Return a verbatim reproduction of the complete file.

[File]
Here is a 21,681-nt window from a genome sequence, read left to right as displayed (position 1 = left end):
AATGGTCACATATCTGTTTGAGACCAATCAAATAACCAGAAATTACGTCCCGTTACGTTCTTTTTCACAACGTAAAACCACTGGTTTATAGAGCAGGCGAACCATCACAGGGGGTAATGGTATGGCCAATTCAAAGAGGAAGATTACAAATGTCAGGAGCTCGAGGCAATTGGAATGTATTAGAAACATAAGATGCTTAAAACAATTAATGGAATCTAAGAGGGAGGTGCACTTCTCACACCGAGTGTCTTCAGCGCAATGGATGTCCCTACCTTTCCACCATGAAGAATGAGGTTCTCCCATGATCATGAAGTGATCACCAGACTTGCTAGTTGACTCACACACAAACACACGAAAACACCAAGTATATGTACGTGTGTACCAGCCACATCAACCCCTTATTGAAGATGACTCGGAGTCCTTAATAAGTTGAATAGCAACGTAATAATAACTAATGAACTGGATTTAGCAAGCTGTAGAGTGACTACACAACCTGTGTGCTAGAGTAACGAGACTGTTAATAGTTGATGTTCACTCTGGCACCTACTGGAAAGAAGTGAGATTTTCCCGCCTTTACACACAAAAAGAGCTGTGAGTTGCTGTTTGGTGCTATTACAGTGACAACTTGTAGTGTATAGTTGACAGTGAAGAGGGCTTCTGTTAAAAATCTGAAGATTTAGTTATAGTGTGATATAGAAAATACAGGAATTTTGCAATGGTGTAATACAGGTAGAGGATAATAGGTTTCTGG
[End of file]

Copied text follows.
Here is a 21,681-nt window from a genome sequence, read left to right as displayed (position 1 = left end):
AATGGTCACATATCTGTTTGAGACCAATCAAATAACCAGAAATTACGTCCCGTTACGTTCTTTTTCACAACGTAAAACCACTGGTTTATAGAGCAGGCGAACCATCACAGGGGGTAATGGTATGGCCAATTCAAAGAGGAAGATTACAAATGTCAGGAGCTCGAGGCAATTGGAATGTATTAGAAACATAAGATGCTTAAAACAATTAATGGAATCTAAGAGGGAGGTGCACTTCTCACACCGAGTGTCTTCAGCGCAATGGATGTCCCTACCTTTCCACCATGAAGAATGAGGTTCTCCCATGATCATGAAGTGATCACCAGACTTGCTAGTTGACTCACACACAAACACACGAAAACACCAAGTATATGTACGTGTGTACCAGCCACATCAACCCCTTATTGAAGATGACTCGGAGTCCTTAATAAGTTGAATAGCAACGTAATAATAACTAATGAACTGGATTTAGCAAGCTGTAGAGTGACTACACAACCTGTGTGCTAGAGTAACGAGACTGTTAATAGTTGATGTTCACTCTGGCACCTACTGGAAAGAAGTGAGATTTTCCCGCCTTTACACACAAAAAGAGCTGTGAGTTGCTGTTTGGTGCTATTACAGTGACAACTTGTAGTGTATAGTTGACAGTGAAGAGGGCTTCTGTTAAAAATCTGAAGATTTAGTTATAGTGTGATATAGAAAATACAGGAATTTTGCAATGGTGTAATACAGGTAGAGGATAATAGGTTTCTGG